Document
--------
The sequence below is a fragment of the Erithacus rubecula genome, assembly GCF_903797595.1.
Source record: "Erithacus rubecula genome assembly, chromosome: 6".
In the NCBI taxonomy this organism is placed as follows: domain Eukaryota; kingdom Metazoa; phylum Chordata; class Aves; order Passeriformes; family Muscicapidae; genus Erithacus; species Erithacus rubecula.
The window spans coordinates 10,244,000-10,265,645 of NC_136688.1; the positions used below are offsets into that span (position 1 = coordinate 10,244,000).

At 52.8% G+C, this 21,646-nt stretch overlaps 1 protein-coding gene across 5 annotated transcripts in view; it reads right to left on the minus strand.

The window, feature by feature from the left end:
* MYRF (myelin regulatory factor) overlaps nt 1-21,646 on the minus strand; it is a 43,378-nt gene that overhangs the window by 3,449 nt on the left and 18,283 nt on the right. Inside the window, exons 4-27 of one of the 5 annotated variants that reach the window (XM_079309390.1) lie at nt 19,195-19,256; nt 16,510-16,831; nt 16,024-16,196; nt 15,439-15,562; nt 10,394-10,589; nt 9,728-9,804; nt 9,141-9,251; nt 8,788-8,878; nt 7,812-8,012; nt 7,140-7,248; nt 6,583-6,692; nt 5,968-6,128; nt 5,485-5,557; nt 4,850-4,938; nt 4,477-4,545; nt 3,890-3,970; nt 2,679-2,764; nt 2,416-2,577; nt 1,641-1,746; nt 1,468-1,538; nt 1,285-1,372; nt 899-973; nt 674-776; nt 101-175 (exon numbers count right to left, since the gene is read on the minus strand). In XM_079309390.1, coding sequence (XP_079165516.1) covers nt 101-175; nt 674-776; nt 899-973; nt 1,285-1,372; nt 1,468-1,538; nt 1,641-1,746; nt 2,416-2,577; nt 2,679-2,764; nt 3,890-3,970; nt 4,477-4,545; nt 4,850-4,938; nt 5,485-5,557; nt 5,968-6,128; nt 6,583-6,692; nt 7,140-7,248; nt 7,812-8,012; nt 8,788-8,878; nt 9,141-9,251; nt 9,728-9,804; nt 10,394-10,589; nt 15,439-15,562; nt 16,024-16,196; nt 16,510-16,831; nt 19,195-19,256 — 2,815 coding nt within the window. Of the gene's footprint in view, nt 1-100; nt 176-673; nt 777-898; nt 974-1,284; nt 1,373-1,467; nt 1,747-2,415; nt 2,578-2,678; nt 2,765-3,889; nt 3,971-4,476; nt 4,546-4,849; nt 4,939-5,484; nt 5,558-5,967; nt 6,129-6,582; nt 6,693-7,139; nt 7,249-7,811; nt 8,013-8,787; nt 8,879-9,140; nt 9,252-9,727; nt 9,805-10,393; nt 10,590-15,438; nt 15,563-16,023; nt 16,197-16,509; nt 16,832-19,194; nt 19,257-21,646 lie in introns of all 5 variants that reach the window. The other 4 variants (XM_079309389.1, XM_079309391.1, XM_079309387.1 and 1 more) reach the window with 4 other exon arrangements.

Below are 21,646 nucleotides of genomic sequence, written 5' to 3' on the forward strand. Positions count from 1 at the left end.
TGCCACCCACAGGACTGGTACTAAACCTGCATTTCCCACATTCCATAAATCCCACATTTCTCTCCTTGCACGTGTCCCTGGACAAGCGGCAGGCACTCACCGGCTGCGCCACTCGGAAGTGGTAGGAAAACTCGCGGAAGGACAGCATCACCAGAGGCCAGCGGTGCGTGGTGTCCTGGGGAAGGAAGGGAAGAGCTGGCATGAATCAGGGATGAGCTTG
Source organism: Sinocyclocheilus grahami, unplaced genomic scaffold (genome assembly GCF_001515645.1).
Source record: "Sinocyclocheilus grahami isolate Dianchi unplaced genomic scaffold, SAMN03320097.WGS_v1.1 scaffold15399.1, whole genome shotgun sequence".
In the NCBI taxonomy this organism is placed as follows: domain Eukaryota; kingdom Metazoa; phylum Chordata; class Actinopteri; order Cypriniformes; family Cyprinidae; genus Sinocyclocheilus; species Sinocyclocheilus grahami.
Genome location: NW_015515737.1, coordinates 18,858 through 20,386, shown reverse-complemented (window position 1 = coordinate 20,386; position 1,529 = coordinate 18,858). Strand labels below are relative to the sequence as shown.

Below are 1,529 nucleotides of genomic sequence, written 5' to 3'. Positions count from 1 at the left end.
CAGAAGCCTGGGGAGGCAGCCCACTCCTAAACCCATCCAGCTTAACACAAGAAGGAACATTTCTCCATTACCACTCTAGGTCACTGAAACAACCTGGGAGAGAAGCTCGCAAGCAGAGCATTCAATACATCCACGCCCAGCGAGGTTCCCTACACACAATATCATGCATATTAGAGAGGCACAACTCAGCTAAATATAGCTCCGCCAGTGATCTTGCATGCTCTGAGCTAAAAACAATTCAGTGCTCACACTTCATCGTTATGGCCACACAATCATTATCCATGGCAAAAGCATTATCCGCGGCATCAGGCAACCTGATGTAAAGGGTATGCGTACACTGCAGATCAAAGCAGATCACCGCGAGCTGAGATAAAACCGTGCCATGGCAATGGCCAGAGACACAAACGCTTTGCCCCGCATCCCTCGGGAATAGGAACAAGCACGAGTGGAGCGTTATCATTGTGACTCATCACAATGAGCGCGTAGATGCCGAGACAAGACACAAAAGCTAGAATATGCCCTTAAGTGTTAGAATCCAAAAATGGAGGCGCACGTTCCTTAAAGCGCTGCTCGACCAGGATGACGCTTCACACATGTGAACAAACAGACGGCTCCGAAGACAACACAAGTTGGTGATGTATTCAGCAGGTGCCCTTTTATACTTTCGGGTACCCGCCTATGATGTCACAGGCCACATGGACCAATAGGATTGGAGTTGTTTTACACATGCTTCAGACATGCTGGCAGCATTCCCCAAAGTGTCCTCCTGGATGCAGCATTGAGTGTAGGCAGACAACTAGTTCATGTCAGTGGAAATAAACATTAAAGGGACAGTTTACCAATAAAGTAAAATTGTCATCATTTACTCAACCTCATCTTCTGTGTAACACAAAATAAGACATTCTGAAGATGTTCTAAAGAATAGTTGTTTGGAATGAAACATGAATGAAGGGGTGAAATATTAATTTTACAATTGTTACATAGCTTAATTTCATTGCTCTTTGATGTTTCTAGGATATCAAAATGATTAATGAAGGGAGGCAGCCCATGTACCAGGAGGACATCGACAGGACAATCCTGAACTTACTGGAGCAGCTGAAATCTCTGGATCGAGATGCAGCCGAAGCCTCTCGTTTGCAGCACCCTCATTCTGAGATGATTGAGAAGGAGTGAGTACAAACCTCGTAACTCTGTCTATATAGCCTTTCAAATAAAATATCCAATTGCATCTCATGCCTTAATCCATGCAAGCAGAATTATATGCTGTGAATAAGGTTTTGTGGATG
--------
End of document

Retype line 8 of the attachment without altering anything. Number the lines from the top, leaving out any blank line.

Below are 21,646 nucleotides of genomic sequence, written 5' to 3' on the forward strand. Positions count from 1 at the left end.